What is the long-term impact of this problem?
As long as this situation continues we will undo years of progress on domestic violence because women are put in a Catch-22. If they don’t report child abuse or domestic violence, they stand the risk of losing their kids because they failed to protect them. But if they do disclose domestic violence or sexual abuse then the kids are at risk of being taken away because the mothers will be blamed for alienating them or fabricating charges.
Was it difficult to find a network to back your show?
No, I can’t say it was hard. We’ve been producing programs for Public Television for more than 20 years. I’m glad and proud that they are broadcasting our programs. We co-produced Breaking the Silence with Connecticut Public Television and it was aired nationally by PBS.
But the backlash has been pretty strong. There’s been an organized campaign mostly by father’s rights groups to demand that PBS stop distributing the program. They characterized it as an attack on fathers. This is akin to saying because you’re doing a documentary on the Holocaust you’re accusing all Germans. It makes no sense. But it has given them a forum and they have jumped on it.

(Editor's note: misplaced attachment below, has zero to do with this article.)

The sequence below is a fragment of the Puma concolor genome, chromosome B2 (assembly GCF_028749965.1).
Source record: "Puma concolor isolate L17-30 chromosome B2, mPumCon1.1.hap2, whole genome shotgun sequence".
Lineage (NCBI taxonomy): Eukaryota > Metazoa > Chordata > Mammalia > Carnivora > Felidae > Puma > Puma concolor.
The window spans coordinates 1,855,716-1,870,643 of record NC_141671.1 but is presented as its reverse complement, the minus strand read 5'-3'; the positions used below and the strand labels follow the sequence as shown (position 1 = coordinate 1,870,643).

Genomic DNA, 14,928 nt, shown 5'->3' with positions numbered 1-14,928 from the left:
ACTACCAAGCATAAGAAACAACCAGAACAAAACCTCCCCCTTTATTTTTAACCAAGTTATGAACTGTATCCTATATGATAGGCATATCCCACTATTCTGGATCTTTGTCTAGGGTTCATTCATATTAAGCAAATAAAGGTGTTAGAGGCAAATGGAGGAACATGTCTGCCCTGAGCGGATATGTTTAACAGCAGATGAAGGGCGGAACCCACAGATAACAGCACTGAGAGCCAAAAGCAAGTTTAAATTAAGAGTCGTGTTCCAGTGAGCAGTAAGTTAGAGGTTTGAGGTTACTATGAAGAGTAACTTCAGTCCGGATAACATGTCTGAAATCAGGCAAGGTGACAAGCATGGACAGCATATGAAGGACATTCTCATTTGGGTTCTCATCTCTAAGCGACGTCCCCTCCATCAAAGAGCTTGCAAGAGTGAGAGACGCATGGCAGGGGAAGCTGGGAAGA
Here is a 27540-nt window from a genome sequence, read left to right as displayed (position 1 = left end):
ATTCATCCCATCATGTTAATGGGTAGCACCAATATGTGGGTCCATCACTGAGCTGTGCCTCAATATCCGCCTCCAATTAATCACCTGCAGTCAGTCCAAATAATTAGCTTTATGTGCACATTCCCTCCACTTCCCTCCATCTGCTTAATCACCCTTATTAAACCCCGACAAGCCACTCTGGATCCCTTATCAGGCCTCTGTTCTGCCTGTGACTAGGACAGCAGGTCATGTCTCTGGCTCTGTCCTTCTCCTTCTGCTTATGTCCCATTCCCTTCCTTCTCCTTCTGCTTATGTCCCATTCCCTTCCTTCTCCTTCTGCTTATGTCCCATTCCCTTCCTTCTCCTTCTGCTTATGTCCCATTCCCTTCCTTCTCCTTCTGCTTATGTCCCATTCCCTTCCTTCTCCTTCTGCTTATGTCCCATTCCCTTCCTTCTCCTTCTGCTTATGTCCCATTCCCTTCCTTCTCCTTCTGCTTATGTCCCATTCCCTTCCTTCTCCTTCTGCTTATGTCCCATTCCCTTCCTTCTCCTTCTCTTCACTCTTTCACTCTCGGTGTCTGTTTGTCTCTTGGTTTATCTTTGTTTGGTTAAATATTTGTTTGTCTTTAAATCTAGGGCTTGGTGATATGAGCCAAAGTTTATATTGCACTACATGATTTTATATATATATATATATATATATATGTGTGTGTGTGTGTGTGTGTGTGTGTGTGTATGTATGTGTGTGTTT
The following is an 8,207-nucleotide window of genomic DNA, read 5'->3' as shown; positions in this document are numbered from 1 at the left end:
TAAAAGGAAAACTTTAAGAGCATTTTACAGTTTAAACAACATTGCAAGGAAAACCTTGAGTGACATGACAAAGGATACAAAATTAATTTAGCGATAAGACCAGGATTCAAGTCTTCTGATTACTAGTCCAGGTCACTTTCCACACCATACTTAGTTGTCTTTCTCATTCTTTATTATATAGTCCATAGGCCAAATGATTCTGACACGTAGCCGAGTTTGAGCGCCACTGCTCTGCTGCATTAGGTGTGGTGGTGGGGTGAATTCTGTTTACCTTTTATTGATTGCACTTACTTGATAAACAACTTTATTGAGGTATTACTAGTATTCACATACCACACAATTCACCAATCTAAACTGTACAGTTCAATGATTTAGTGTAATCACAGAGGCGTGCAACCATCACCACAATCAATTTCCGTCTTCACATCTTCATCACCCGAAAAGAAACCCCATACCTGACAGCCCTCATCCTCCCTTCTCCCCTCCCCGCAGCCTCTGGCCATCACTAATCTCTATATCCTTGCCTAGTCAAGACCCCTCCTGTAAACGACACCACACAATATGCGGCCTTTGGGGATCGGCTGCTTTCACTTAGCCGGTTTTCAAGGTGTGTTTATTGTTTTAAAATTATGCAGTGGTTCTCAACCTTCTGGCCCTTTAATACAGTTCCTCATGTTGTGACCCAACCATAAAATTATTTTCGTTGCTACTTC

Our point was not to deny that some men are victims of domestic violence. We did not seek to portray all men as rabid violent abusers. What we wanted to say is simple: children should not be put in the custody of a parent who is endangering them. In reviewing the show, ombudsmen for both the Corporation for Public Broadcasting and PBS criticized Breaking the Silence for lacking balance.
How do you respond?
The CPB Ombudsman, Ken Bode, clearly had some personal axe to grind. He did not bother to contact us before writing his “report” and simply regurgitated the fathers’ rights arguments. He went on to write two more “updates” without any indication that he was interested in the fairness and balance he claimed our documentary was lacking. The PBS Ombudsman did a more honest job even if we disagreed with his conclusions. And unlike Ken Bode, he published letters he received from people who disagreed with his report.